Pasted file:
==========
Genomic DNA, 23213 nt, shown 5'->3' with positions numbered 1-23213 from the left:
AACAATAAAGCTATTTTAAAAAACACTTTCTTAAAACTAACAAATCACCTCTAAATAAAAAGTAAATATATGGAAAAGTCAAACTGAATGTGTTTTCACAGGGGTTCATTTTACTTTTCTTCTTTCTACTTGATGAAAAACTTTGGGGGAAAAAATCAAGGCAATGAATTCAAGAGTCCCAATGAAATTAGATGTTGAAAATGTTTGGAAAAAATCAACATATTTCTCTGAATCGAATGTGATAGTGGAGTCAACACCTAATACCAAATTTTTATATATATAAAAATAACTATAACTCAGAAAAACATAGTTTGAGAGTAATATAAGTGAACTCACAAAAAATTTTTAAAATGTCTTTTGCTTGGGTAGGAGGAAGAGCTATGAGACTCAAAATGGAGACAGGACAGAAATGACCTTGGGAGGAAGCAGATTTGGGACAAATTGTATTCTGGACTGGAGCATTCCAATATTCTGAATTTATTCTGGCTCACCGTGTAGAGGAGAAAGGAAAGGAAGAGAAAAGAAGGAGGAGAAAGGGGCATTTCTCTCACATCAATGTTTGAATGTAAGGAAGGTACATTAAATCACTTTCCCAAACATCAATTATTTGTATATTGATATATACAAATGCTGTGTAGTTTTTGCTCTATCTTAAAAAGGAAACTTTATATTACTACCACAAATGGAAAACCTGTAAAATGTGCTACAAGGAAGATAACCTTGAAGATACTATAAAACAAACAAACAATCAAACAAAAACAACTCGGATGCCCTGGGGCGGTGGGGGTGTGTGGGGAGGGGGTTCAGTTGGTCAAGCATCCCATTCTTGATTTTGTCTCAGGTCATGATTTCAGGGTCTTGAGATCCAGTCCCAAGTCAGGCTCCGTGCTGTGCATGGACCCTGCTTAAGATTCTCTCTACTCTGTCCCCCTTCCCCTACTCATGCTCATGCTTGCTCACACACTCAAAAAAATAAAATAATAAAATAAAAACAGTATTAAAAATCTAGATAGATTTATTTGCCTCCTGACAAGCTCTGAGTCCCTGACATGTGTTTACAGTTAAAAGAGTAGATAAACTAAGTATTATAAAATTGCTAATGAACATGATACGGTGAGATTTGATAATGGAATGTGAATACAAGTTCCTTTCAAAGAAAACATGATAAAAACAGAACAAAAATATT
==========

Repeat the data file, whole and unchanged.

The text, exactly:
Genomic DNA, 23213 nt, shown 5'->3' with positions numbered 1-23213 from the left:
AACAATAAAGCTATTTTAAAAAACACTTTCTTAAAACTAACAAATCACCTCTAAATAAAAAGTAAATATATGGAAAAGTCAAACTGAATGTGTTTTCACAGGGGTTCATTTTACTTTTCTTCTTTCTACTTGATGAAAAACTTTGGGGGAAAAAATCAAGGCAATGAATTCAAGAGTCCCAATGAAATTAGATGTTGAAAATGTTTGGAAAAAATCAACATATTTCTCTGAATCGAATGTGATAGTGGAGTCAACACCTAATACCAAATTTTTATATATATAAAAATAACTATAACTCAGAAAAACATAGTTTGAGAGTAATATAAGTGAACTCACAAAAAATTTTTAAAATGTCTTTTGCTTGGGTAGGAGGAAGAGCTATGAGACTCAAAATGGAGACAGGACAGAAATGACCTTGGGAGGAAGCAGATTTGGGACAAATTGTATTCTGGACTGGAGCATTCCAATATTCTGAATTTATTCTGGCTCACCGTGTAGAGGAGAAAGGAAAGGAAGAGAAAAGAAGGAGGAGAAAGGGGCATTTCTCTCACATCAATGTTTGAATGTAAGGAAGGTACATTAAATCACTTTCCCAAACATCAATTATTTGTATATTGATATATACAAATGCTGTGTAGTTTTTGCTCTATCTTAAAAAGGAAACTTTATATTACTACCACAAATGGAAAACCTGTAAAATGTGCTACAAGGAAGATAACCTTGAAGATACTATAAAACAAACAAACAATCAAACAAAAACAACTCGGATGCCCTGGGGCGGTGGGGGTGTGTGGGGAGGGGGTTCAGTTGGTCAAGCATCCCATTCTTGATTTTGTCTCAGGTCATGATTTCAGGGTCTTGAGATCCAGTCCCAAGTCAGGCTCCGTGCTGTGCATGGACCCTGCTTAAGATTCTCTCTACTCTGTCCCCCTTCCCCTACTCATGCTCATGCTTGCTCACACACTCAAAAAAATAAAATAATAAAATAAAAACAGTATTAAAAATCTAGATAGATTTATTTGCCTCCTGACAAGCTCTGAGTCCCTGACATGTGTTTACAGTTAAAAGAGTAGATAAACTAAGTATTATAAAATTGCTAATGAACATGATACGGTGAGATTTGATAATGGAATGTGAATACAAGTTCCTTTCAAAGAAAACATGATAAAAACAGAACAAAAATATT